Seismic Reservoir 2020, Inc. v. Paulsson, 785 F.3d 330 (9th Cir. 2015) [click for opinion]

Björn Paulsson (“Paulsson”) appealed from the dismissal of his counterclaim seeking damages under § 242 of the Alberta Business Corporations Act for breach of fiduciary duties owed by directors of an Alberta company. The district court had dismissed Paulsson’s claim under Fed. R. Civ. P. 12(b)(1), concluding it did not have subject matter jurisdiction to issue a remedy because the Alberta Act vested exclusive jurisdiction in the Court of the Queen’s Bench of Alberta.

In 2009, Seismic Reservoir 2020, Inc. (“Seismic”), a California company with its principal place of business in California, brought suit against Paulsson alleging violations of the Lanham Act and breach of fiduciary duty. Paulsson raised counterclaims against two Canadian directors of Seismic arising from his status as a shareholder and director of Seismic’s parent company, a Canadian corporation. Paulsson originally alleged three causes of action: (1) fraud and conspiracy to defraud; (2) breach of fiduciary duty; and (3) unfair business practices in violation of California Business and Professions Code § 17200, et seq., but dismissed his counterclaims for fraud and unfair business practices with prejudice in January 2012.  At that time he also specified that his remaining counterclaim, for breach of fiduciary duty, alleged a breach of fiduciary duties “owed by directors to shareholders as codified in Alberta law.” 

Section 242 of the Alberta Business Corporations Act allows a complainant to “apply to the Court for an order . . . to rectify the matters complained of” if the alleged activities are “oppressive or unfairly prejudicial” or if the corporation or its directors “unfairly disregard[ed] the interests of any security holder, creditor, director or officer.” The Act defines “Court” as “the Court of Queen’s Bench of Alberta.” The Act also grants that Court broad equitable powers to regulate corporate matters.

The district court requested additional briefing regarding its jurisdiction to issue a shareholder oppression remedy under the act and appointed an independent expert on Alberta corporate law, Peter Linder. Linder concluded that Canadian law determined that only an Alberta court has jurisdiction to grant a remedy for oppression brought in respect of an Alberta corporation. Relying on this report, the district court concluded that it could not issue a remedy for shareholder oppression under § 242 of the Alberta Business Corporations Act. The district court therefore dismissed the case for lack of subject matter jurisdiction.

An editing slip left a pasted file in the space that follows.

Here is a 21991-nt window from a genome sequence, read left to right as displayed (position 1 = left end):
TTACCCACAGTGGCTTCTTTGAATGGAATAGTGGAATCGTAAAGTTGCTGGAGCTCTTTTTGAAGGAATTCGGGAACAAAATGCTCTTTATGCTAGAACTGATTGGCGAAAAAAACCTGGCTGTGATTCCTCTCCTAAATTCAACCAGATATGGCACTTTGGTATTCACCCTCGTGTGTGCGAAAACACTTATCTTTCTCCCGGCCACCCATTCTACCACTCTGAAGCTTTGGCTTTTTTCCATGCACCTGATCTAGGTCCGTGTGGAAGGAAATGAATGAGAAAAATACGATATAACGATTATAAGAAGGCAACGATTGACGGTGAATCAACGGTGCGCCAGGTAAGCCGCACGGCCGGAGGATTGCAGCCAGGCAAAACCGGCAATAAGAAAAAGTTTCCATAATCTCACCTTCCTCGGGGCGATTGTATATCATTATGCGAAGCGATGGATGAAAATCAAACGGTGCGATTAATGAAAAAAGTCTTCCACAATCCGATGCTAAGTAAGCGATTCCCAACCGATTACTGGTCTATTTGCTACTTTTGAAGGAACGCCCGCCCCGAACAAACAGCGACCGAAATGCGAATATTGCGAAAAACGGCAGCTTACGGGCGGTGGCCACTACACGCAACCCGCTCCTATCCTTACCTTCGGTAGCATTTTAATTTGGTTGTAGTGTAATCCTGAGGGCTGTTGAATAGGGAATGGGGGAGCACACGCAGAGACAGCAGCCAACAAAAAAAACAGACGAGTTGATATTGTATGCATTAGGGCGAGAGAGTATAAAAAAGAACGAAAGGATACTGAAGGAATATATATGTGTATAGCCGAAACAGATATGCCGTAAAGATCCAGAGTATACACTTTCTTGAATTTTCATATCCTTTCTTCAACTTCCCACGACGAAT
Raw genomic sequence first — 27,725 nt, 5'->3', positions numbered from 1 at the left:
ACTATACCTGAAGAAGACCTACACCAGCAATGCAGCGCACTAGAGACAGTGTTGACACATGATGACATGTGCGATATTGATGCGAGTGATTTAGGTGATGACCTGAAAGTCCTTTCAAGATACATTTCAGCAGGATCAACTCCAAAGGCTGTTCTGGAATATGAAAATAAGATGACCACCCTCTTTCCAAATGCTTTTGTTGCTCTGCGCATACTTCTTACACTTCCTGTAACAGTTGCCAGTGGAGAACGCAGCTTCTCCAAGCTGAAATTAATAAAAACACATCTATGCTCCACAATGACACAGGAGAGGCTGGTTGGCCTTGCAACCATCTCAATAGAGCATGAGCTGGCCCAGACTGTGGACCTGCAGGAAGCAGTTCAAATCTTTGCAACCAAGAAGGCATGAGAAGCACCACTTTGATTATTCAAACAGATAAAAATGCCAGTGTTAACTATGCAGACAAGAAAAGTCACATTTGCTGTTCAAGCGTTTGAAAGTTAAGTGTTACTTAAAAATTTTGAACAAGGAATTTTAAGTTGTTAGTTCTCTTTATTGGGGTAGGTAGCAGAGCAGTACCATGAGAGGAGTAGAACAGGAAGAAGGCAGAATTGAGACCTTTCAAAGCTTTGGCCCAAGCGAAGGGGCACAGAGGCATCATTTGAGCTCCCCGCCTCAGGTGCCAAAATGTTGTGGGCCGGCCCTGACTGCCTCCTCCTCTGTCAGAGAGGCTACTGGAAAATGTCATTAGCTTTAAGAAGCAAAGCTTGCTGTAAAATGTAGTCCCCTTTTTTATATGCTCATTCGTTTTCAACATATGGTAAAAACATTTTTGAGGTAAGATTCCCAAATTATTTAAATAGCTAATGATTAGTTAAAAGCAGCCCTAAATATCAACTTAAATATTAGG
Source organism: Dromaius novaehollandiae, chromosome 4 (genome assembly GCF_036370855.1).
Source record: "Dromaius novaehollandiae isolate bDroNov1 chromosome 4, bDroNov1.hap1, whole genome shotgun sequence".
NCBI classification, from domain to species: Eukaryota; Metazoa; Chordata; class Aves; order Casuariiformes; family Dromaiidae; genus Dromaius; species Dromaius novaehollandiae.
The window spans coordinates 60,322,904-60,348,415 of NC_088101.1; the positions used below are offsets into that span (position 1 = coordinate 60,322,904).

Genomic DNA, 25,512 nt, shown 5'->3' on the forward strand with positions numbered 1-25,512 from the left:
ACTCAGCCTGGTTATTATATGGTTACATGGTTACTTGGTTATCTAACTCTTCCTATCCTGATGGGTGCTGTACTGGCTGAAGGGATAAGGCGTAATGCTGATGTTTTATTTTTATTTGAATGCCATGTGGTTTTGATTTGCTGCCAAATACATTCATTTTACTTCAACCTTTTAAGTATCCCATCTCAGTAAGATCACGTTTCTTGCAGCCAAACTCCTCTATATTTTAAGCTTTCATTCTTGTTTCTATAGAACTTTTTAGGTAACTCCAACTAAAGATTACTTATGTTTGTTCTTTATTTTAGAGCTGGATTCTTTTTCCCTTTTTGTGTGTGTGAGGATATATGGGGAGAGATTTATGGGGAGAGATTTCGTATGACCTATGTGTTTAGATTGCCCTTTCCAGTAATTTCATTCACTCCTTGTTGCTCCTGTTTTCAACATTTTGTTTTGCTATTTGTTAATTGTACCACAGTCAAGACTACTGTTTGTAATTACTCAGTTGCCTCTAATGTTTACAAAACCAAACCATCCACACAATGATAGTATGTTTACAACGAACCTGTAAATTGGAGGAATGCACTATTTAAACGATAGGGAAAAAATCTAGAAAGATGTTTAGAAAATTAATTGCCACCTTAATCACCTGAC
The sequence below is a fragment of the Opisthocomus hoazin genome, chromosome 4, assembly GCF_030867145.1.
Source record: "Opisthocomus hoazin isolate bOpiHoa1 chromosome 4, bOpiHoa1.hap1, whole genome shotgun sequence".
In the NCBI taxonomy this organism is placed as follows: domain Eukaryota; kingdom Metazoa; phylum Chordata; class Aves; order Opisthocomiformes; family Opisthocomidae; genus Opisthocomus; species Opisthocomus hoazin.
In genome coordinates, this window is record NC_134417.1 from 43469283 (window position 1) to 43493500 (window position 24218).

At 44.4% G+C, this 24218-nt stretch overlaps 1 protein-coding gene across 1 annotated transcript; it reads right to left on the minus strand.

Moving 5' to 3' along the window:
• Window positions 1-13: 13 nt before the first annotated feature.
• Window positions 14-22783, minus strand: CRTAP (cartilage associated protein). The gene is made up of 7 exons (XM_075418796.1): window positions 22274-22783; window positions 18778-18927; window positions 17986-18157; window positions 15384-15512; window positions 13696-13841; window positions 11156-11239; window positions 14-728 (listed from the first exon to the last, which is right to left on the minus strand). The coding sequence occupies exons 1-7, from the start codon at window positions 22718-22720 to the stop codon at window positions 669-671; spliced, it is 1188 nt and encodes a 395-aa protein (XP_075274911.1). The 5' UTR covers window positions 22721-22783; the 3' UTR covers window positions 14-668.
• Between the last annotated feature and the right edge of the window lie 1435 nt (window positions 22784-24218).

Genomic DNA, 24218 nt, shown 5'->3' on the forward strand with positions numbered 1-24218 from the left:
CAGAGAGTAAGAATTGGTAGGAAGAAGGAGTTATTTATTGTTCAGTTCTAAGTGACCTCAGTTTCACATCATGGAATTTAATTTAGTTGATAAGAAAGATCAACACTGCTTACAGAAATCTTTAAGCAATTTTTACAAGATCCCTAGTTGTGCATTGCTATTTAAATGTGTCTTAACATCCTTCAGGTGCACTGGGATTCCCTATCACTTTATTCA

On appeal, the Ninth Circuit noted that subject matter jurisdiction defines the court’s authority to hear a given type of case. The counterclaim by Paulsson, a citizen of California, against Canadian citizens seeking damages in excess of $75,000, fits squarely within the language of the diversity statute and, therefore, the district court had subject matter jurisdiction.  As the court explained, the exclusive jurisdiction provision of the Canadian statute cannot divest the district court of its jurisdiction to entertain Paulsson’s counterclaim.  Thus, the district court was wrong in dismissing the case for lack of jurisdiction.

The Ninth Circuit went on to explain that dismissal was nonetheless the proper result.  Although foreign law cannot limit the jurisdiction of a U.S. Article III court to entertain controversies, when that foreign law creates a right, it can also determine the remedy.  Thus, the counterclaim asserted by Paulsson is one upon which no relief could be granted by the district court. Rule 12(b)(6) provides the vehicle for dismissal of a claim for “failure to state a claim upon which relief can be granted.”  Thus, the case was ordered to be dismissed under Rule 12(b)(6). 

Eileen Flynn of the Chicago office contributed to this summary.